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I have a setup of two SQL server(these are independent, only for development and testing) running computers and I would like to be able to use source safe so that I can keep these two SQL servers in sync(they are on a LAN). I have SQL server 2008, though it works in 2000 compatibility mode; and Source Safe 2005.

I have source safe installed on both computers, and I have a source safe database on one of the computers. On the other computer(the one that doesn't control SS) I have a SQL database that I need to put into source safe. How do I do this? The toolbar buttons in SQL Server Management Studio are there, but they are greyed out, the only thing it will let me do that has to do with source safe is "launch source safe" and inside sourcesafe, there is nothing about SQL databases.

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5 Answers 5

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It sounds like you not only want to version control the schema but the data inside that schema as well? Why not script your database for the schema and then use SSIS to extract your data into CSV files. You can compress these files and then store them in your SCM of choice.

I would not recommend Visual Source Safe as it can corrupt your version control database very easily. Have a look at Subversion via TortoiseSVN for Win32

Sorry if I misinterpret your requirements. But I dont think you will find a tool the version controls your entire db - schema & db.

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I believe Visual Studio for Database Developers has this feature. There are also other 3rd party products that can sync your schemas.

A database is not like 'normal' code you store in source control - in order to sync the databases you don't just replace lines of code, you must generate ALTER(and other) statements.

If you are creating a database from scratch each time, you can just use create statements, but keeping two live databases in sync requires some logic to sync.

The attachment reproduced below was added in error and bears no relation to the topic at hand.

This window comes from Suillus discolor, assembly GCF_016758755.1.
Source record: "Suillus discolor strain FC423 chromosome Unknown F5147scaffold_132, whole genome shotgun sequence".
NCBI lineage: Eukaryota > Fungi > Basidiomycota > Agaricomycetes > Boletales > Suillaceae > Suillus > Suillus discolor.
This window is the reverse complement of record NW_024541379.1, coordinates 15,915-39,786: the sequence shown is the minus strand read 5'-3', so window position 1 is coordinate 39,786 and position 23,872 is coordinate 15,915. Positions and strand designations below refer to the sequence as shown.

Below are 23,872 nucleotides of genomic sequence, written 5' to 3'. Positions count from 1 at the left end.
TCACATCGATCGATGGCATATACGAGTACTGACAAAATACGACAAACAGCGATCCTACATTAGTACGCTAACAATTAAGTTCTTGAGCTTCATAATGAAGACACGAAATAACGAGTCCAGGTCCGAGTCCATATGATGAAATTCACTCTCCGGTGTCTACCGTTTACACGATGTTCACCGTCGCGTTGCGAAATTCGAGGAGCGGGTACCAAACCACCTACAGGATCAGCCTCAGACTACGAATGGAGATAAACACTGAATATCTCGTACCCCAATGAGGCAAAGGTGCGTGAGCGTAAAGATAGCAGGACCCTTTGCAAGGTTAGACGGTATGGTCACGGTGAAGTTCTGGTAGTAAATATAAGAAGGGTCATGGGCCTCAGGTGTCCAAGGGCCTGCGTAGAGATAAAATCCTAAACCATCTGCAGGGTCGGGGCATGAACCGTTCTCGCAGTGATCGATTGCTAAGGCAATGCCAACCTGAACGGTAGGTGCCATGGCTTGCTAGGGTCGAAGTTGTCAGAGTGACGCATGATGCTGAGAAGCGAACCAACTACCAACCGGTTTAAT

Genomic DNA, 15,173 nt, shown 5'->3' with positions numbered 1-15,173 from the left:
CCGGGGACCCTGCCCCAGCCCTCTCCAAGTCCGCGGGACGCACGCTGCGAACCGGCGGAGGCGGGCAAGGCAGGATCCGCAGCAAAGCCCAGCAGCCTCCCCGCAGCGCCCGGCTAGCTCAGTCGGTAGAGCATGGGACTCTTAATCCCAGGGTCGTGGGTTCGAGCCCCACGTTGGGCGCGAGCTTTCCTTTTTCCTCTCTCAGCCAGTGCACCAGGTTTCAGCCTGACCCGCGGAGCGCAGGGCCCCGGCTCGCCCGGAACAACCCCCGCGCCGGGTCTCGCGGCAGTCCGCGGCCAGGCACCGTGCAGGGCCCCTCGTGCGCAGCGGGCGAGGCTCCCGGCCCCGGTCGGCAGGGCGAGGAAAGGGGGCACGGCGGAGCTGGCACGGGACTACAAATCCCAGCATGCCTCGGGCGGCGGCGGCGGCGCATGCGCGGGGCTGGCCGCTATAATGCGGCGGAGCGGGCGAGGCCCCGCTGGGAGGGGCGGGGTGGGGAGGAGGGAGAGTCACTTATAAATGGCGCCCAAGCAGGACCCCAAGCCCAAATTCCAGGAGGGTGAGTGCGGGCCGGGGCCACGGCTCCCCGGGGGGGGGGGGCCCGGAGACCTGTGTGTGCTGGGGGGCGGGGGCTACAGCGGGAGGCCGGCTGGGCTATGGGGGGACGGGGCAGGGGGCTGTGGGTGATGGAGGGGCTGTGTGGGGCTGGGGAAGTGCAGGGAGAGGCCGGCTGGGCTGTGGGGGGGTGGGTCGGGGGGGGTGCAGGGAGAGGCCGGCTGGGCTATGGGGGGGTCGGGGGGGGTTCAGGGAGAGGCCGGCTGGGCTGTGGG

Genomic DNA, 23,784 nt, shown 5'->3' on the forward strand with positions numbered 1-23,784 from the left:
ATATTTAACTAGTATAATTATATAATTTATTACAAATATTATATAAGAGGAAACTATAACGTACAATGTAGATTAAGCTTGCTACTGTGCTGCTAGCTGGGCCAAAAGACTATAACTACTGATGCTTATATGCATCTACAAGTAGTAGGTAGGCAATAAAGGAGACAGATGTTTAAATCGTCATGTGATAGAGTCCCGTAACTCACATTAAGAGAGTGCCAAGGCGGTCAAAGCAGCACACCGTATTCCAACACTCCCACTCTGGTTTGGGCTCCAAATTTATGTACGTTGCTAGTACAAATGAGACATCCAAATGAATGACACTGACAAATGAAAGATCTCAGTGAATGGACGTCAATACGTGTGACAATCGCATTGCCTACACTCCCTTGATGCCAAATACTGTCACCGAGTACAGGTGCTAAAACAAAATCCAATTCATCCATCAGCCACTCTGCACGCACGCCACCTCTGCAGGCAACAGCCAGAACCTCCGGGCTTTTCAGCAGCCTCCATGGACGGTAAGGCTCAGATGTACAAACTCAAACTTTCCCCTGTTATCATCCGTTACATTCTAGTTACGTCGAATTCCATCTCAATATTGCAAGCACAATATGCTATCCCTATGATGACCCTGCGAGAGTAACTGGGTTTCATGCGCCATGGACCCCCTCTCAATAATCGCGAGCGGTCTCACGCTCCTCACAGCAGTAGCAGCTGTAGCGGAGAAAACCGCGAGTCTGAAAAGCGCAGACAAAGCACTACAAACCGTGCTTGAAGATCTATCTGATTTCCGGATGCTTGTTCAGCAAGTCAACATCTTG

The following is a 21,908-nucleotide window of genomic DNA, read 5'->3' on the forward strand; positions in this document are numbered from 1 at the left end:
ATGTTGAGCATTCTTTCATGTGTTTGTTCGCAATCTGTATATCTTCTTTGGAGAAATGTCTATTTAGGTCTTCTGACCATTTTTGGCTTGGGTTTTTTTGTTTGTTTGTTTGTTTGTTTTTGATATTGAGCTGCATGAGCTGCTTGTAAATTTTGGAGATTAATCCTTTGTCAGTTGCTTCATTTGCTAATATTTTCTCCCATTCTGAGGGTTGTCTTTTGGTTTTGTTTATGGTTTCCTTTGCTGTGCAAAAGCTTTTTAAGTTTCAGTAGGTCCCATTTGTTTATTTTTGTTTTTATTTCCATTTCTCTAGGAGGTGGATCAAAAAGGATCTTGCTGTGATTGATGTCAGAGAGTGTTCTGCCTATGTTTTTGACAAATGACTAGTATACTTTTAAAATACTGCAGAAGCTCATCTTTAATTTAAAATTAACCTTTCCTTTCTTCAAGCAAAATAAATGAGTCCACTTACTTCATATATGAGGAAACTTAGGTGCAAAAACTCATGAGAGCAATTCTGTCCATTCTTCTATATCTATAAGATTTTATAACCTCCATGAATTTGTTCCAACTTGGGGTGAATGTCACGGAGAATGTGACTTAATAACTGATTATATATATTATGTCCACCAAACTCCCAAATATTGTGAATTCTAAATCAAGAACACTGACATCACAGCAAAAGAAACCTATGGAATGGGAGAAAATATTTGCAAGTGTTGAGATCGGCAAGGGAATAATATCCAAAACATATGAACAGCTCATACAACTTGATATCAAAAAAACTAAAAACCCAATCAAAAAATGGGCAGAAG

You could also write SMO (an API to manage SQL) to script the database to a file and then add that to source control.

Here is an example of such a tool.

We use redgate sql compare for such tasks.

Also see: http://stackoverflow.com/questions/115369/do-you-source-control-your-databases

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I am not using for Database Developers though, I am using the regular version. and I'm aware I could just dump the database to script, but the database is like 40mb, and I was figuring with how everywhere it says integrates with SQL server, that it would be a bit less painful than dumping and restoring database backups every check in –  Earlz Aug 3 '09 at 19:08

If you just have the regular VS, you can use the Database Project. Write scripts to update the database, then just run them against each database server. This is what I have used to move changes (sync databases) between dev, test, and prod because we do not have database edition either.

The database project can then be checked into source control.

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In SSMS, VSS integration means being able to check a "Sql Server Scripts", "Analysis Services Scripts" or "SQL Server CE Scripts" project into VSS. These projects are little more than a collection of text files-- unlike say a C# application project, which is a collection of files + a build script. SSMS projects lack the "build" part.

3rd Party products like SQL Redgate will get you closer to what you are describing.

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There is no full Integration of SQL Server with source control. Microsoft tried doing it years ago, and no one used it because it wasn't all that reliable.

Most everyone simply keeps each object scripted out into a separate file and keep these files in source control. Then edit the file and deploy the change to the database at the same time. Then tag all the files you changed for the release.

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